Sunday, May 21, 2017

Creators and contributors in society

First there is this selection from The Writer's Almanac:

"Observations of an OB/GYN Nurse"
Lois Parker Edstrom          
In memory of Dr. Tom Critchfield

The babies, CEOs of his life,
set the schedule, write the script.

They arrive in predawn hours
and the middle of the afternoon

unaware of an overflowing
waiting room or his need for a few

hours of uninterrupted sleep.
The police recognize his car,

escort him to the hospital
for those middle of the night calls.

Surgery, lunch in the hospital cafeteria,
then office hours where the babies,

bundled in mother’s arms,
check in for a six-week visit

peaceful and slumbering, as if making up
for the sleep he missed.

At career’s end, twin granddaughters
born on his birthday.

Memories streak across the mind’s sky.
We need their bright, yet fleeting comfort.

His life of births, his solitary death.
This night Venus trembles

below the crescent moon
like a glistening tear.

"Observations of an OB/GYN Nurse" by Lois Parker Edstrom from Night Beyond Black. © Moon Path Press, 2016.

* * * * *

And there is this personal postscript:

I offer the foregoing poem, copied from today's edition of The Writer's Almanac, without comment about the poem's qualities, which I am not qualified to judge; however, the subject of the poem, which I think is poignant and powerful, and the poem's mere existence provoke me to ponder the question: who are more important contributors to society -- people who create art (reaching and influencing some people) or people who do something more substantial and essential in life (reaching and influencing many more people).

In a less circuitous approach to the issue, I ask you this more specific question based upon my thinking about and reaction to the poem: what types of people are more important contributors to society at large -- people like the doctor (i.e., the millions of tangible, necessary contributors to society) or someone like the poet (i.e., the fewer and perhaps less important and less essential contributors to society)?

Yes, you will counter that I am being foolish because the world needs all types, and you might argue that a world without the arts is both unimaginable and unacceptable. However, I am not quite certain of that notion. This is a complicated issue, and I am probably guilty of not framing the argument sensibly. Perhaps I should say it this way, not intending but perhaps unconsciously swerving into irony: I would rather have doctors than poets in the world. Hmmm.

Well, what do you think?


  1. It's true that society needs everyone, Tim. So this is a difficult question, indeed. I think it's more a matter of character than it is of profession; I really do.

    1. Good point about character, Margot. There is also the issue of value-added to and improvement of society. Sticky wickets!

  2. Van Wyck Brooks once objected politely to some high critic's drawing a serious comparison between a poem's structure and the structural engineering of a great bridge by pointing out that a structurally imperfect poem may still have literary value, while a structurally impaired bridge will fall down and kill people. We can live with less than perfect poets. We want the best doctors we can get.

    1. Thanks, Frank. I like that perspective and analysis. And I like the notion of having the best doctors, and I wish it were a reality.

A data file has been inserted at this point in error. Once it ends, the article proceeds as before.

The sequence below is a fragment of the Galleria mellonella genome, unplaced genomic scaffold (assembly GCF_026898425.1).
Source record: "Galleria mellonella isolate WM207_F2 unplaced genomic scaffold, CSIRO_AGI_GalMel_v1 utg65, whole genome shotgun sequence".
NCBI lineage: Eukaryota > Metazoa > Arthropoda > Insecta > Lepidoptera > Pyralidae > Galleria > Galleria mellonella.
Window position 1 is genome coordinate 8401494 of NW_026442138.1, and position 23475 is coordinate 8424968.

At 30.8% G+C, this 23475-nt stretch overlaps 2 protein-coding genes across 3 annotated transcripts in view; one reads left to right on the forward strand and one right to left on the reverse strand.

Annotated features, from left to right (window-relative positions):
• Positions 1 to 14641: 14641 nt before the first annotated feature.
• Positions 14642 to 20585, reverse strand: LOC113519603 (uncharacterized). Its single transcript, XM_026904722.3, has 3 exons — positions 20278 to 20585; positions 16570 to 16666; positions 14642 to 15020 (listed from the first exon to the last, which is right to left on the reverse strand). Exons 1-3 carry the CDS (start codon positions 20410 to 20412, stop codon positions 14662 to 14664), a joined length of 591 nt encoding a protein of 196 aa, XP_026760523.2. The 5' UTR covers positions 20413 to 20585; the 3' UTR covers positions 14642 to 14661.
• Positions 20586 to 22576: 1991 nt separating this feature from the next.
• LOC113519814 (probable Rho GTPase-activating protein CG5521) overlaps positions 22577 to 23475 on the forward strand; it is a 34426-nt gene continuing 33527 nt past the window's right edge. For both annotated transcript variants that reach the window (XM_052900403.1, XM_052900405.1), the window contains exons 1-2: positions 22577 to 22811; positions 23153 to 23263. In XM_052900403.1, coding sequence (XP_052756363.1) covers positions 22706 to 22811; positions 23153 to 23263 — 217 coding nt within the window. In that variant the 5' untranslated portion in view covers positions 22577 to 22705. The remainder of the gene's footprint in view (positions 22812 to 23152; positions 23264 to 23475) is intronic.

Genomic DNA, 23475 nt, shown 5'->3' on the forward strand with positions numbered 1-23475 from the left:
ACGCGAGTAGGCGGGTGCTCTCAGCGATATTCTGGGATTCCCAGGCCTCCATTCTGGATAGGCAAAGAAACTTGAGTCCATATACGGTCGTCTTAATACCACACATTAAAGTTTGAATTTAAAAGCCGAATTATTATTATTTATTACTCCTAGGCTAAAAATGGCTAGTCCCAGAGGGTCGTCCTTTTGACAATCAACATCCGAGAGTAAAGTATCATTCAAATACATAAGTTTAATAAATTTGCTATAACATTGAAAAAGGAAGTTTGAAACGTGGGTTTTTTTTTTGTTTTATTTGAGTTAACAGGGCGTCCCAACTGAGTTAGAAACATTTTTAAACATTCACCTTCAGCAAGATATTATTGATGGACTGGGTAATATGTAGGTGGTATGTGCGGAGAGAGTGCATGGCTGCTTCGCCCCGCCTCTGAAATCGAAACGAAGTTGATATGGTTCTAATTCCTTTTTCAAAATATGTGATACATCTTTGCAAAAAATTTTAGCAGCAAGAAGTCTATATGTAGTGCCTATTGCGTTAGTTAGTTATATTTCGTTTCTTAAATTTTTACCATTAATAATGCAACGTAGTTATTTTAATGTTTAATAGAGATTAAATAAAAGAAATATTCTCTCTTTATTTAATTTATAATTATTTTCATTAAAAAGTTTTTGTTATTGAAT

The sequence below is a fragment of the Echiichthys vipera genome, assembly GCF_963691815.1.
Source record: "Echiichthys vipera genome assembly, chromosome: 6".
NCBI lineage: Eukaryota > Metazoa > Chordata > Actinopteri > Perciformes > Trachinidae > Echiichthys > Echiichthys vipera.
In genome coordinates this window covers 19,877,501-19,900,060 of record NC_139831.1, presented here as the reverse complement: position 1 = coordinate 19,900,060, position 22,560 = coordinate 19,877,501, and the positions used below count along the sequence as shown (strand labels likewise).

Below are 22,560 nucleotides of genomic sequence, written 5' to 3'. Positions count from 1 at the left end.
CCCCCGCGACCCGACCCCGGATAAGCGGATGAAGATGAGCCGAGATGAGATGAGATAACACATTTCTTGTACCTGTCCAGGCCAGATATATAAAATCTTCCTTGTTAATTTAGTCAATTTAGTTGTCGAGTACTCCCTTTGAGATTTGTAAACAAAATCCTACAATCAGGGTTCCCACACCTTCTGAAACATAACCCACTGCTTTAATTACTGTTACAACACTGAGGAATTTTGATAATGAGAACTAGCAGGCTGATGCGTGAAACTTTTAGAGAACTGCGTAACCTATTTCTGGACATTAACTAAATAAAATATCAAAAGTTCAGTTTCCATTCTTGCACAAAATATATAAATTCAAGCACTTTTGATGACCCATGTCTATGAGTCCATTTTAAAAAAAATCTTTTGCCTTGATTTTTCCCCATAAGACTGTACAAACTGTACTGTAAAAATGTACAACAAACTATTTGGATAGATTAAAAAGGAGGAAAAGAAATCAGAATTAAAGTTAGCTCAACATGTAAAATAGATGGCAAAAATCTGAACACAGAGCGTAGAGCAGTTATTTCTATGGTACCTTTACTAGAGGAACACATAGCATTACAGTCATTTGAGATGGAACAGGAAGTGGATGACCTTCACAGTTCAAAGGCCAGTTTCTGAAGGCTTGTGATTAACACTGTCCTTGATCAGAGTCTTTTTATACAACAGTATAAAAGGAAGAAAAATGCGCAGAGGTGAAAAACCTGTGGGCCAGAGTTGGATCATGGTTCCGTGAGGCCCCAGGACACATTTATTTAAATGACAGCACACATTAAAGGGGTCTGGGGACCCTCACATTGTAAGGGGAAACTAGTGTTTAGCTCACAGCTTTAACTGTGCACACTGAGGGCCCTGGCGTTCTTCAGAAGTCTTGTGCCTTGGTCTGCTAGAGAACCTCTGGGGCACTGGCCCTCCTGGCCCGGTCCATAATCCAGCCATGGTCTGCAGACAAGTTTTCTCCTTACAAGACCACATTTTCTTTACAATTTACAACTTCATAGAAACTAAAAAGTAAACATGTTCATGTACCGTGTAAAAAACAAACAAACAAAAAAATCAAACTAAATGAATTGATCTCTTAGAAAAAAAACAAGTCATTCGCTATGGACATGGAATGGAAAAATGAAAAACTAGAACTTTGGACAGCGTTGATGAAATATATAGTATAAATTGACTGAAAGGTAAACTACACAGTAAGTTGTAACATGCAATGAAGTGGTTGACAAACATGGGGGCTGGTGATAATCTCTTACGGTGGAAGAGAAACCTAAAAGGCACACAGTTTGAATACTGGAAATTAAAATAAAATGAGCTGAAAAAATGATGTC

3. If it was me, I'd choose to counter with a different question, thus avoiding the issue altogether... Such as: which matters more, the penny or the gum... But I'm a coward about some things...

    1. Mudpuddle, if never before encountered your either or option. Hmm. Yep, I'm puzzled.

  4. I disagree.

    One of the debates going on today is that between those who argue for the importance of the quality of a life versus those who argue for life at any cost. The arts are a necessary part of the quality of life.

    Which side would your comment put you on?

    1. Fred, I choose quality, but my definition might not be yours. In fact, who determines quality? Hmmm.

    2. Tim,

      How important is it that our definitions of quality agree?

      Who do you think determines quality?

    3. I don't know, Fred. I really don't know any longer.

  5. You raise a really good question.

    In the end I must admit that what actually keep others alive must be placed at a higher value then art.

    With that art is vitally important. I am glad that I live in a world where there is both.

  6. That question sort of assumes that writers live in some kind of artificial bubble and never volunteer at their local shelter or food pantry or do anything practical to help others, and that they have no other kind of job. That said, I am a writer married to an academic doctor, and I would rather have a doctor if I needed a doctor--that need can be quite pressing, and dire physical needs can destroy pleasure in reading and a whole lot m ore.

    My opinion, not original, is that there are a variety of gifts, and a variety of ways of being in the world. The challenge is to find out those gifts and what what you were meant to be. And then to be fully alive.

    Haven't we had enough examples of nations that put no value on either poets (who were meant to write for the state, a thing that kills poetry, or else to be silent or re-educated) or educated people like doctors? Those countries have shown us that a state without culture and learning does terrible things to its people. And destroys them by the millions.

    It's not either/or to me. Not at all.

    1. Marly, Brian, et al . . . my latest posting is somewhat responsive to the issue in this posting: